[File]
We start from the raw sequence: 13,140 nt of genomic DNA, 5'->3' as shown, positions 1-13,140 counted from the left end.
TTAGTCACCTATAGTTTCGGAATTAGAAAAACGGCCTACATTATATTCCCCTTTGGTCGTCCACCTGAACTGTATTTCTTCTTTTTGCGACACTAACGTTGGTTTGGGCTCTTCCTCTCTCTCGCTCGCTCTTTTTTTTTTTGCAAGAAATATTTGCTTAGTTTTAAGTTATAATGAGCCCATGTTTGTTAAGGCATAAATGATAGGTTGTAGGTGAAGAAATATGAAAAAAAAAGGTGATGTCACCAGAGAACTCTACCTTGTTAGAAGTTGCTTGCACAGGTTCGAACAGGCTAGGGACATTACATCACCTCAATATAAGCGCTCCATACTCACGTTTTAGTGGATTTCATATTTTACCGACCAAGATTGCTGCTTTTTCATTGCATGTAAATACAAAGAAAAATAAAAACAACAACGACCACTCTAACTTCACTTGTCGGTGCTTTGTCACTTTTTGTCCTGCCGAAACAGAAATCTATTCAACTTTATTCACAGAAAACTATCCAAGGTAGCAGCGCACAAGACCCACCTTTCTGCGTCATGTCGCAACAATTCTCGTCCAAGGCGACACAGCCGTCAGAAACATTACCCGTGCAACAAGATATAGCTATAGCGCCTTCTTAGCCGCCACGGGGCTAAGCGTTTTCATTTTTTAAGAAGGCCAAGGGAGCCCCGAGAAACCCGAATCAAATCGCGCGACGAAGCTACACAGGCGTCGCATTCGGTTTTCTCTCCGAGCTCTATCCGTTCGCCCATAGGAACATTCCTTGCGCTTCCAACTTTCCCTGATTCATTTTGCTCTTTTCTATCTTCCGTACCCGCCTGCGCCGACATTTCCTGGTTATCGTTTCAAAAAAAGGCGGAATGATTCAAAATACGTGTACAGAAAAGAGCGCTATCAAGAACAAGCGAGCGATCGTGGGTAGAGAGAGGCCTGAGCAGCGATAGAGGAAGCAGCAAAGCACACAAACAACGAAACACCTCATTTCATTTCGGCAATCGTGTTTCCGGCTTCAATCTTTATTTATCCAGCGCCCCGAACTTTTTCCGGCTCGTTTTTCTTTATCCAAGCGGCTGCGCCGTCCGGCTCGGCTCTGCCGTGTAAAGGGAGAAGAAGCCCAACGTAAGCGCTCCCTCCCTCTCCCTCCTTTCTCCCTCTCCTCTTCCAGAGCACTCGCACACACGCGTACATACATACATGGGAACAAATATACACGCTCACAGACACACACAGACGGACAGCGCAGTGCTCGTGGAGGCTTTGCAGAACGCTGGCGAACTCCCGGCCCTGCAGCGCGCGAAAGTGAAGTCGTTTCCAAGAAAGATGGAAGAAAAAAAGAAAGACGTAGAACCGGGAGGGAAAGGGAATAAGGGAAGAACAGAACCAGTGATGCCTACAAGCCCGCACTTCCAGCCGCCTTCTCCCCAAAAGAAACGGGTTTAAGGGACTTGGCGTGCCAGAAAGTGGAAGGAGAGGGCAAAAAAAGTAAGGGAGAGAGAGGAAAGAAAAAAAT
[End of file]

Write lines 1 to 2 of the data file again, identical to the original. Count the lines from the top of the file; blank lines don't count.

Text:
We start from the raw sequence: 13,140 nt of genomic DNA, 5'->3' as shown, positions 1-13,140 counted from the left end.
TTAGTCACCTATAGTTTCGGAATTAGAAAAACGGCCTACATTATATTCCCCTTTGGTCGTCCACCTGAACTGTATTTCTTCTTTTTGCGACACTAACGTTGGTTTGGGCTCTTCCTCTCTCTCGCTCGCTCTTTTTTTTTTTGCAAGAAATATTTGCTTAGTTTTAAGTTATAATGAGCCCATGTTTGTTAAGGCATAAATGATAGGTTGTAGGTGAAGAAATATGAAAAAAAAAGGTGATGTCACCAGAGAACTCTACCTTGTTAGAAGTTGCTTGCACAGGTTCGAACAGGCTAGGGACATTACATCACCTCAATATAAGCGCTCCATACTCACGTTTTAGTGGATTTCATATTTTACCGACCAAGATTGCTGCTTTTTCATTGCATGTAAATACAAAGAAAAATAAAAACAACAACGACCACTCTAACTTCACTTGTCGGTGCTTTGTCACTTTTTGTCCTGCCGAAACAGAAATCTATTCAACTTTATTCACAGAAAACTATCCAAGGTAGCAGCGCACAAGACCCACCTTTCTGCGTCATGTCGCAACAATTCTCGTCCAAGGCGACACAGCCGTCAGAAACATTACCCGTGCAACAAGATATAGCTATAGCGCCTTCTTAGCCGCCACGGGGCTAAGCGTTTTCATTTTTTAAGAAGGCCAAGGGAGCCCCGAGAAACCCGAATCAAATCGCGCGACGAAGCTACACAGGCGTCGCATTCGGTTTTCTCTCCGAGCTCTATCCGTTCGCCCATAGGAACATTCCTTGCGCTTCCAACTTTCCCTGATTCATTTTGCTCTTTTCTATCTTCCGTACCCGCCTGCGCCGACATTTCCTGGTTATCGTTTCAAAAAAAGGCGGAATGATTCAAAATACGTGTACAGAAAAGAGCGCTATCAAGAACAAGCGAGCGATCGTGGGTAGAGAGAGGCCTGAGCAGCGATAGAGGAAGCAGCAAAGCACACAAACAACGAAACACCTCATTTCATTTCGGCAATCGTGTTTCCGGCTTCAATCTTTATTTATCCAGCGCCCCGAACTTTTTCCGGCTCGTTTTTCTTTATCCAAGCGGCTGCGCCGTCCGGCTCGGCTCTGCCGTGTAAAGGGAGAAGAAGCCCAACGTAAGCGCTCCCTCCCTCTCCCTCCTTTCTCCCTCTCCTCTTCCAGAGCACTCGCACACACGCGTACATACATACATGGGAACAAATATACACGCTCACAGACACACACAGACGGACAGCGCAGTGCTCGTGGAGGCTTTGCAGAACGCTGGCGAACTCCCGGCCCTGCAGCGCGCGAAAGTGAAGTCGTTTCCAAGAAAGATGGAAGAAAAAAAGAAAGACGTAGAACCGGGAGGGAAAGGGAATAAGGGAAGAACAGAACCAGTGATGCCTACAAGCCCGCACTTCCAGCCGCCTTCTCCCCAAAAGAAACGGGTTTAAGGGACTTGGCGTGCCAGAAAGTGGAAGGAGAGGGCAAAAAAAGTAAGGGAGAGAGAGGAAAGAAAAAAAT